Seriously, the levels themselves are way too narrow, with some areas not having enough space to pass people, while otherwise, there's enough room to go past someone, but you have to take it one person at a time.

And yet, at the same time, I'd say that this game is a great example of making the most of what you have. Personally, I think the water looks pretty bad, especially how it splashes with a stretched 2 frame animation (seriously). And yet, the level art design is shockingly solid. New York has the Statue of Liberty. Norway has an active oil leak into the race, unless that's sewage. Russia's a cariacature to extremes, with crappy Soviet-era trucks driving on the other side of the road each, placeholder satellite dishes, tanks, helicopters, weird propaganda posters... and then there's Australia which has people that live way too close to the water. Yep. Kinda hard to top the rest.

To be fair, every level's interesting, just some are more interesting than others. All that's left is a level where you pass an animal farm, but we've got a figure 8 in a rich person's backyard with Monaco, if that's what you've always wanted.


Let's talk a bit about the best level in the game. That would be Japan. I feel like this was a level where the developers got inspired by Ghost in the Shell and just threw everything they could think of in relations to Japan into a single level. It's got everything that you would think of when you hear Japan, like cherry blossom trees, wooden bridges, pagodas, signs that I can't read, and giant animal balloons in a metropolis. All in the span of a minute.

This is genuinely one of the most visually interesting and possibly memorable levels I've ever seen in a racing game, the only problem is that the game this level is in is terrible. If I was a kid, I would remember this level and very little else.

Interestingly enough, the game also has variable brightness when you're flying up into the sky, when the sun shines into your eyes, and goddamnit, I can't see, somebody else, be my eyes. This is something that's only being added recently, I'm surprised what is essentially a budget game from 1998 has this.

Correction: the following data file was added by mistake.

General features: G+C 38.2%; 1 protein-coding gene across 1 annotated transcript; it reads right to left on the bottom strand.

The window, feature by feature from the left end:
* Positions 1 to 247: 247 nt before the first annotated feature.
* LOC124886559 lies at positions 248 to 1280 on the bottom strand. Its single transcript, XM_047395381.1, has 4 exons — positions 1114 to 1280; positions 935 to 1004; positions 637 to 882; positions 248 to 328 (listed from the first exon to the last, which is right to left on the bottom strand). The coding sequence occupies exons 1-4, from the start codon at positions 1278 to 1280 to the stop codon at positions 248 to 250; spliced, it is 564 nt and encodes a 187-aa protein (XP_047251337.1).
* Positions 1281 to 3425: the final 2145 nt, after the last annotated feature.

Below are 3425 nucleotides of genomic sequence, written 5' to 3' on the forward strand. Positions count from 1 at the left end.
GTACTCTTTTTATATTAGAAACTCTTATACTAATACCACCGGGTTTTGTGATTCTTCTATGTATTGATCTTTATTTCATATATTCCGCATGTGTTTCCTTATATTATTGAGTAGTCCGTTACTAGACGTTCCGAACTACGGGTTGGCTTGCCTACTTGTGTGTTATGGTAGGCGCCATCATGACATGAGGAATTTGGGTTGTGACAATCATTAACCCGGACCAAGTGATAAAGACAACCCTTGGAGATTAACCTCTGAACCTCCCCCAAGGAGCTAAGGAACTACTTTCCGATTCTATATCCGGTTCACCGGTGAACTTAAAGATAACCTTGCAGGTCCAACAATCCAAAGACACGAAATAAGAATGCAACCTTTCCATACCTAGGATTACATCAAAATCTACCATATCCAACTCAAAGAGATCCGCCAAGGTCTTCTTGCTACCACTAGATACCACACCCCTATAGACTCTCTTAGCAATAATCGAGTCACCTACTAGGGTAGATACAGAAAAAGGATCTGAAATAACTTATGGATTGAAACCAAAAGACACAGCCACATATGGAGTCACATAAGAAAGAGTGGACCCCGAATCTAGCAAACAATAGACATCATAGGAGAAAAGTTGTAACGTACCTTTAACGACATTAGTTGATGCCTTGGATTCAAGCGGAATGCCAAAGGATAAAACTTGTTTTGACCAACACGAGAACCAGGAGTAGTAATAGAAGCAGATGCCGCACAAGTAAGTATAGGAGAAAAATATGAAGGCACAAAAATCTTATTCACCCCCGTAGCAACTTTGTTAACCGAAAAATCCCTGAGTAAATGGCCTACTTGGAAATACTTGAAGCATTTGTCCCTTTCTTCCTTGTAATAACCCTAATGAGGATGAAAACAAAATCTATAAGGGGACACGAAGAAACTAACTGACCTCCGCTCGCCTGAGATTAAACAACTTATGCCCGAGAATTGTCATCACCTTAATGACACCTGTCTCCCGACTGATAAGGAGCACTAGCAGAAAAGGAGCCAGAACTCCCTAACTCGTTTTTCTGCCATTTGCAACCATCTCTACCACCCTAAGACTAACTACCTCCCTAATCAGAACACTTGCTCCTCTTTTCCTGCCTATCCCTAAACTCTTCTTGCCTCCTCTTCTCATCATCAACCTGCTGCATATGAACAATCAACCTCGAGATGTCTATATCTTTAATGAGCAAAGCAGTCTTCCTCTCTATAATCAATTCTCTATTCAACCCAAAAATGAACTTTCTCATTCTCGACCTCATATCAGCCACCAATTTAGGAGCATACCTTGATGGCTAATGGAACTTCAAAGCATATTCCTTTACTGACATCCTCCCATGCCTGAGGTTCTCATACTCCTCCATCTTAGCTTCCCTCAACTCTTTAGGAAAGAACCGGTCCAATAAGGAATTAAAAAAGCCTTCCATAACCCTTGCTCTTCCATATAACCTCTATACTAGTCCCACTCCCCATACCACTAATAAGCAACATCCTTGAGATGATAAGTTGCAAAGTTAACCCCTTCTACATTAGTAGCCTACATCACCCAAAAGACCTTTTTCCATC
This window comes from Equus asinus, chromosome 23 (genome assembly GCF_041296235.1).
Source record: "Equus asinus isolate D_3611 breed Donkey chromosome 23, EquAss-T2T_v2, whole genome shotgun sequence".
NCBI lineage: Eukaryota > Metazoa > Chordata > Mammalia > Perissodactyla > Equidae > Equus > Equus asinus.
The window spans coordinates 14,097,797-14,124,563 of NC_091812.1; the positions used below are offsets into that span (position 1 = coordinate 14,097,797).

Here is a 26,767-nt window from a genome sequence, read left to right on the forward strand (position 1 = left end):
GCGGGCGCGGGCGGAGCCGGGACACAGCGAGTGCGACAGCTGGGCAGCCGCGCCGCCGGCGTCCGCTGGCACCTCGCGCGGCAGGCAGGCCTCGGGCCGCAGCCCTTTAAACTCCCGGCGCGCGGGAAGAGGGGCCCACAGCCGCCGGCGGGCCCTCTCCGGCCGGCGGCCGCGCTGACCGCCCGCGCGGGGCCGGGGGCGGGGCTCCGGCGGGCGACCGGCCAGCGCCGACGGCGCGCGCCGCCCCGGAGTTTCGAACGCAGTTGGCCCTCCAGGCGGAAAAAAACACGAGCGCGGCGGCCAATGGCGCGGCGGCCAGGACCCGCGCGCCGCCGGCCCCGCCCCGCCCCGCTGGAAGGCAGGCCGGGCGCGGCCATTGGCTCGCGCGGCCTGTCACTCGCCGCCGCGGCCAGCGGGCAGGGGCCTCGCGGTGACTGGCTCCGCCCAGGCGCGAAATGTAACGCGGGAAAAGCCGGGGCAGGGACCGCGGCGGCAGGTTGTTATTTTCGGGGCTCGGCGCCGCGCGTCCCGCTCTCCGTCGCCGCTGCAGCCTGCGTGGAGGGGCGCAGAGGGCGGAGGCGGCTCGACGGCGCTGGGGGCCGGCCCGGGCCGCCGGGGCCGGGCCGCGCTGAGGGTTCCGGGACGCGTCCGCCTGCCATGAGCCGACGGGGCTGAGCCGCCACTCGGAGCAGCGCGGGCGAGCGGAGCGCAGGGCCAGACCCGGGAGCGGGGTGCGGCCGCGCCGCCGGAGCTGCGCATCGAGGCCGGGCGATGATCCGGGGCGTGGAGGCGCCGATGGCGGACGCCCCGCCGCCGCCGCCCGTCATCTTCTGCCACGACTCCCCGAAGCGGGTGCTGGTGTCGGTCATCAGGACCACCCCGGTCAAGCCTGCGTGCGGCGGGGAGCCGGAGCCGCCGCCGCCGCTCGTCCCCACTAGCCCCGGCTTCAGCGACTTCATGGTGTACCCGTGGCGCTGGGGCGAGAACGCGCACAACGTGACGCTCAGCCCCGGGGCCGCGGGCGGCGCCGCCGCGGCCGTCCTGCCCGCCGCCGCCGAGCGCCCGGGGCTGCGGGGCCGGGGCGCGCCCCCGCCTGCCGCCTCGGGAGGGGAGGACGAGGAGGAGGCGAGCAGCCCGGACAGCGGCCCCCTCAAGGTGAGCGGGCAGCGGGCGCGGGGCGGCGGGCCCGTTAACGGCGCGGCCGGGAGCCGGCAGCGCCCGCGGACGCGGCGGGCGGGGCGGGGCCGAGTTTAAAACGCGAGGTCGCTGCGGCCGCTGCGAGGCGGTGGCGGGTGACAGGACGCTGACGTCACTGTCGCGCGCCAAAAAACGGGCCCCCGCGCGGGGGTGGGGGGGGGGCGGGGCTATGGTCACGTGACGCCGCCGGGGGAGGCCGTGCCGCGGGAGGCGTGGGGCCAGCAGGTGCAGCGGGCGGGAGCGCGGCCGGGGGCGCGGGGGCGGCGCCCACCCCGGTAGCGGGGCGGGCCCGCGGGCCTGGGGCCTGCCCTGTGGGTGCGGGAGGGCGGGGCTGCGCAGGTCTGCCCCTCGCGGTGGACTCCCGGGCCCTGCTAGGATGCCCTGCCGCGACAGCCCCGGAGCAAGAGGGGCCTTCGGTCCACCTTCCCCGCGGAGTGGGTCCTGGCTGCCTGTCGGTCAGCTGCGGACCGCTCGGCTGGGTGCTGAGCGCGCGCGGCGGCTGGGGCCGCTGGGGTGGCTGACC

And now it's time for the giant inflatable elephant in the room. The pop in. Oh god, do I hate pop in. This game especially is terrible with it, because it pops in a whole two seconds before you reach what used to be the edge of the world. The Earth is flat, except it's just a box around you, and nothing outside of it exists. They could have thrown in fog everywhere, but that would just look out of place unless you're trying to make a horror boat racing game.

See that image on the left? This is the Russian level with the placeholder texture for the satellite dish. And in the background, that triangle is meant to be a massive ship. About a second later, it pops in fully and the scale of it is clearly visible. That pop in honestly really bad.


Point is, graphics popping in out of nowhere sucks. A lot of games are really clever about hiding it, but this game would have you swerving nonstop if it wanted to make popin impossible. It already runs at an unstable 20ish FPS, it would work much worse if it rendered twice as much. Although, to be fair, some games now still don't have pop-in fixed. Take Watch_Dogs for example, AAA game by Ubisoft released in 2014, a good 15 years after VR Powerboat Racing. Sure, overall the render distance is much improved, but beyond those two cars in the distance, there's nothing, and if you look close enough (you may need to click on the image to see it), there's unloaded terrain, like in VSPR.

Sadly, unlike Watch_Dogs, VR Sports Powerbump Rump does not have a sequel in which you or your boat can pet dogs. Fun fact: You can actually run over said dogs with a powerboat in Watch_Dogs 2. That makes it an infinitely better game than this. Another fun fact is that performance in WD2 is much better than both of these games, so, uh... I forget what the point of talking about vehicular manslaughter was. Don't drive into dogs with boats? Is that the takeaway here?


Let's talk about the music instead. I like good music in video games, sometimes even when I don't care for the game itself. This... is not one of those games, and not just because the game SFX drowns out the music by default. This game doesn't use any form of compression, so it has to make due with redbook audio tracks on the discs. To give the game a fair chance, I listened to them both ingame and separately, as some games have amazing atmospheric music but they sound empty by themselves. Now, some games benefit from a redbook soundtrack, as it's CD-quality audio, but this music sounds like it would be perfect on an Amiga. It is better than the game, although that's not really saying much, but the actual melodies and their executions range from somewhat competent to excessively eargrating.

I've played some really bad games, and some really horrible games. This is the kind game that's not "so bad, it's good". This game is more of "so bad, it's stuck in a painful limbo somewhere between terrible and mediocre, and it just wants to be forgotten". It's an unenjoyable experience and the worst part was that the only reason I played it in the first place was the gimmick that "HEY LOOK VR SPORTS OCULUS RIFT HAHAHA". Maybe you liked it as a kid, but this is not a game that aged well. At this point, I think I've bashed it a bit too much.